Friday, January 10, 2014

Cool Melons Turn to Frogs

Cool Melons - Turn To Frogs! The Life And Poems Of Issa
by Matthew Gollub; illus. by Kazuko G. Stone
40 pages; ages 4 - up
Lee & Low Books, 1998

Theme: biography, poetry (haiku)

This is the story of Issa, born in 1763 on a farm in central Japan. He began writing poetry as a young child, inspired by his love of nature. At one point in his life he spent seven years walking across Japan, composing poetry along the way. He wrote more than 20,000 haiku and never lost his love for the little things.

Opening: “Issa was born long ago in a small mountain village in Japan. In the spring, plum blossoms washed through the air, and Issa heard farmers sing as they planted rice.” In the mountains, the four seasons change, filling Issa’s days with discoveries. His observations made their way into poetry – haiku that becomes part of his life story in this book. An illustration of a young boy: 
A child intent
     on plucking jewels
     of dew in the morning grass. 

Later, as a  young man on a journey of discovery he jots his observations down as poems: 
A withered tree
     blooms once again-
     butterflies holding fast. 

 Once, writes Gollub, Issa saw watermelons left outside in a tub to chill. He felt sorry that someone would eat them up, and wished that they could hop away. 
Cool melons –
turn to frogs! 
if people should come near.

What I like love about this book: the delicious combination of text, haiku and artwork. In addition to lovely watercolor paintings, Kasuko Stone paints calligraphy down the margins. This book is fun to read and inspires one to grab a pencil and a camera and head outside to see what treasures the world holds.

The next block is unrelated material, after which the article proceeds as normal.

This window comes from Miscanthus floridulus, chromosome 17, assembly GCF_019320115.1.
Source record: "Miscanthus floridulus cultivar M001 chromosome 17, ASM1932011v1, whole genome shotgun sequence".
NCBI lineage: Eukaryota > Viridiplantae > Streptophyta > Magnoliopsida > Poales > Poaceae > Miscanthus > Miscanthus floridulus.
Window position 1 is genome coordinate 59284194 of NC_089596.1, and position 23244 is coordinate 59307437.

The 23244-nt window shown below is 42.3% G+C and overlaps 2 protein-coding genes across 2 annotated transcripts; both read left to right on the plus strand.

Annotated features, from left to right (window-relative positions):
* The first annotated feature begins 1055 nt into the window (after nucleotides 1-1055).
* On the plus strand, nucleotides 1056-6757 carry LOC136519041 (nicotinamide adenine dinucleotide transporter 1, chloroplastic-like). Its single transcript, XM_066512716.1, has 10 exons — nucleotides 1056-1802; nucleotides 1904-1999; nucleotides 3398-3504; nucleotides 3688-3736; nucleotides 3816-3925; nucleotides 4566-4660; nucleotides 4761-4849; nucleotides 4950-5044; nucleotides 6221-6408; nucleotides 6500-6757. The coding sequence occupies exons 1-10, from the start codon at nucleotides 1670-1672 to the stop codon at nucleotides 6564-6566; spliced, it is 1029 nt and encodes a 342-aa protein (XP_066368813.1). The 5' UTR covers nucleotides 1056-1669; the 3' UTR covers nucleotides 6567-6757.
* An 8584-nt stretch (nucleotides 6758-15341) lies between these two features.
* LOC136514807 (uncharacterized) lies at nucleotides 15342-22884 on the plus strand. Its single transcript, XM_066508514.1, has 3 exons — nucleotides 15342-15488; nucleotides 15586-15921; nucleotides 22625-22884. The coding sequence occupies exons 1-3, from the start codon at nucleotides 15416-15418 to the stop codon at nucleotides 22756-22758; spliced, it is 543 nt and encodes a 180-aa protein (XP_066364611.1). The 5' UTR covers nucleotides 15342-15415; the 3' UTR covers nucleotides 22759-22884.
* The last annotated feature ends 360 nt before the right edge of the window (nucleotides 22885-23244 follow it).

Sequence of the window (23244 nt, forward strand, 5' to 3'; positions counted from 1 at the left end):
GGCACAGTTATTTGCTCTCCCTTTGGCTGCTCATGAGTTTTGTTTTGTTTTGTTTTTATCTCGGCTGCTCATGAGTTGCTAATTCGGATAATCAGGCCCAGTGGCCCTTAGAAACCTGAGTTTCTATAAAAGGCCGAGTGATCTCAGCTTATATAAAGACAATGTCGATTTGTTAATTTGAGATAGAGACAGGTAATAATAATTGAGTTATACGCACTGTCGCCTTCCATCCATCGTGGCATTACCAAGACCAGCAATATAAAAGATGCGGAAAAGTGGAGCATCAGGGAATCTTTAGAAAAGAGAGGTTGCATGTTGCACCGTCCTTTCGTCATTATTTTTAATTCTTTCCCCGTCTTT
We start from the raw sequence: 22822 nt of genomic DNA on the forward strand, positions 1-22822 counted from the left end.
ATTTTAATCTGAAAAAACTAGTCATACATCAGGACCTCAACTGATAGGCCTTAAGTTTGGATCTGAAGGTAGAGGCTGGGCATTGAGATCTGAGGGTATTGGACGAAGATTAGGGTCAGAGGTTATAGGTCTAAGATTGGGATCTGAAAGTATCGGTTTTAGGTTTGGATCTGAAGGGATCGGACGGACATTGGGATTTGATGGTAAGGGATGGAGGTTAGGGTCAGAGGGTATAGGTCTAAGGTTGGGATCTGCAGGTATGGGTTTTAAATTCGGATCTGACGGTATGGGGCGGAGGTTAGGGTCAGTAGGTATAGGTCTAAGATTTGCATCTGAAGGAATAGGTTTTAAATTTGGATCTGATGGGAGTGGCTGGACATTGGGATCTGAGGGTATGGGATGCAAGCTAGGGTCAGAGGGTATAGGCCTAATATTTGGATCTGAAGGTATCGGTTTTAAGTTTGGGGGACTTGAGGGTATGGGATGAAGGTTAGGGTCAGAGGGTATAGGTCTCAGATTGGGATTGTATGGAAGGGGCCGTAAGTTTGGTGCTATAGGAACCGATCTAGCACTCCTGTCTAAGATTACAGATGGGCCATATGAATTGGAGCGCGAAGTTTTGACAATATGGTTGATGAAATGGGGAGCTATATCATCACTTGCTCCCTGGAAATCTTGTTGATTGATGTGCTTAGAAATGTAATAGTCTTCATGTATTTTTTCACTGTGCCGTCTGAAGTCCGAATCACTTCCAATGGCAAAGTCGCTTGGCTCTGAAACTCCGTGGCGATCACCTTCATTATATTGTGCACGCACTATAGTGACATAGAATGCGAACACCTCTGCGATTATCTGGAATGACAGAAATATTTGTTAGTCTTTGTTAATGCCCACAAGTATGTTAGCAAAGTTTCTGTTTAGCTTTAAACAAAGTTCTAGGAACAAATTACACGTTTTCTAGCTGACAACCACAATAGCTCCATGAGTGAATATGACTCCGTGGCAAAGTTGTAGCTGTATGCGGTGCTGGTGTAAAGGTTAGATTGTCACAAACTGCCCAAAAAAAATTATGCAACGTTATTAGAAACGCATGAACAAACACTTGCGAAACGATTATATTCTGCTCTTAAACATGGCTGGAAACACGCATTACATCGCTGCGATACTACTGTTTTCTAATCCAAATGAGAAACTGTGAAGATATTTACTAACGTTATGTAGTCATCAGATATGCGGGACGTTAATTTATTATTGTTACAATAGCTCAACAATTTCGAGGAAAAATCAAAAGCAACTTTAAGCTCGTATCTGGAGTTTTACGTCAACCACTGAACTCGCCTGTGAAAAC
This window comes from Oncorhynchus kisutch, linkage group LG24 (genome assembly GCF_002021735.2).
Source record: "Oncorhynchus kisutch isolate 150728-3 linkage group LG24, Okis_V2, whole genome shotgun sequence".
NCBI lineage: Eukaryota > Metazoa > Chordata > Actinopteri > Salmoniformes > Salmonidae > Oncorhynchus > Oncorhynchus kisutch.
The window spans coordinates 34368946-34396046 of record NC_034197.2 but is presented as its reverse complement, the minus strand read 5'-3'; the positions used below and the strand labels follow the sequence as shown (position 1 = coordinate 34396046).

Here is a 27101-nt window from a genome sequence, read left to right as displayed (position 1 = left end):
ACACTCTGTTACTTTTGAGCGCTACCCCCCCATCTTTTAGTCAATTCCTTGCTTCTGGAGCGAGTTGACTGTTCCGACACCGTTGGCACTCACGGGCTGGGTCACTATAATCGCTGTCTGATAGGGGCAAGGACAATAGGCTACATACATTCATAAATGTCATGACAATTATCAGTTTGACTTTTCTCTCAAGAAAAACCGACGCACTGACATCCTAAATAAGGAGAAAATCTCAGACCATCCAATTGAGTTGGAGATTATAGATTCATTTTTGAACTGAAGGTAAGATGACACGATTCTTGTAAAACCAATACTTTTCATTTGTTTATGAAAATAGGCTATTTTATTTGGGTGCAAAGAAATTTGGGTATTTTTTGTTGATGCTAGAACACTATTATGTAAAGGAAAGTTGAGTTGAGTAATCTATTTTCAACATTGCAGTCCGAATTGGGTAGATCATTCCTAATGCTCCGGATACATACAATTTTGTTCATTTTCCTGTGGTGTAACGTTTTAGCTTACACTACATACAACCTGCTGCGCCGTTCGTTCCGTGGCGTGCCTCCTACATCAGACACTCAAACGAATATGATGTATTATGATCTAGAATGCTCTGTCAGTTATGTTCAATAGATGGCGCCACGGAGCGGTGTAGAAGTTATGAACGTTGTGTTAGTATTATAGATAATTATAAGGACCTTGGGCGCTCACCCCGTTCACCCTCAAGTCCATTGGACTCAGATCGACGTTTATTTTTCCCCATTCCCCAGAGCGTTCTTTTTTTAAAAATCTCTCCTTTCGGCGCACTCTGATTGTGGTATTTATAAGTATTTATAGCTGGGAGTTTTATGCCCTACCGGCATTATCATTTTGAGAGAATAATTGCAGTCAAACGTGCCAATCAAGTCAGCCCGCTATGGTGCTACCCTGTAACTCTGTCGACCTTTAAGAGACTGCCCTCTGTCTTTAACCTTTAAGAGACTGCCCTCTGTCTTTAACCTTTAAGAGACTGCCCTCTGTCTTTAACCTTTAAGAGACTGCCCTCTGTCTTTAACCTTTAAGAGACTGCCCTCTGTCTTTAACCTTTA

Beyond the book: Explore haiku by…
creating haiku postcards. These are short haiku descriptions of places you’ve been; cool fungi/rocks/bugs/flowers/animals you’ve seen; a weather report for the day; seasonal observations (migrations, leaves falling).

going on a haiku hike. Grab some index cards and write short haiku observations of things you see. This is a great activity for building science observation skills.

carrying a haiku in your pocket. Find a cool haiku that you like and copy it. Maybe use a calligraphy marker so it looks cool. Put it in your pocket and, when you see someone you want to share it with, give it away.

writing a cookie fortune in haiku. Fortune cookies may have been invented by a Japanese American who enclosed thank you notes in his grilled rice wafers.

combining haiku with drawings or photography. That art form, called haiga, began as paintings that embodied the sensibilities of haiku.

linking three or more haiku “verses” together in a longer poem.

Today's review is part of PPBF (perfect picture book Friday), an event in which bloggers share great picture books at Susanna Leonard Hill's site. She keeps an ever-growing list of Perfect Picture Books. On Monday I'm joining other bloggers for Nonfiction Monday - check out that blog for more great books. Review copy from my personal library.


  1. It's interesting to see haiku that doesn't use what I think of as the "traditional" beat scheme. Thanks for sharing this book!

  2. Such a beautiful and inspiring book. I enjoyed learning about Issa and his love of nature and poetry. The world must have been one big poem.

  3. I knew nothing about this poet, what a fabulous book for old and young.

  4. This sounds like a beautiful book!
    Thank you for sharing.

  5. How fascinating! I love to read stories about different cultures.

  6. Love how this book sounds. I may have to try a few of those activities myself. Thanks!

  7. Melons are common gifts in Japan, so it seems appropriate that this book sounds like a lovely gift. Great extension activities, too. I will definitely be looking for this one.

  8. What a fascinating story! I'll be looking for this one. Thanks!

  9. I will definitely be checking this one out. Thanks so much for telling me about it.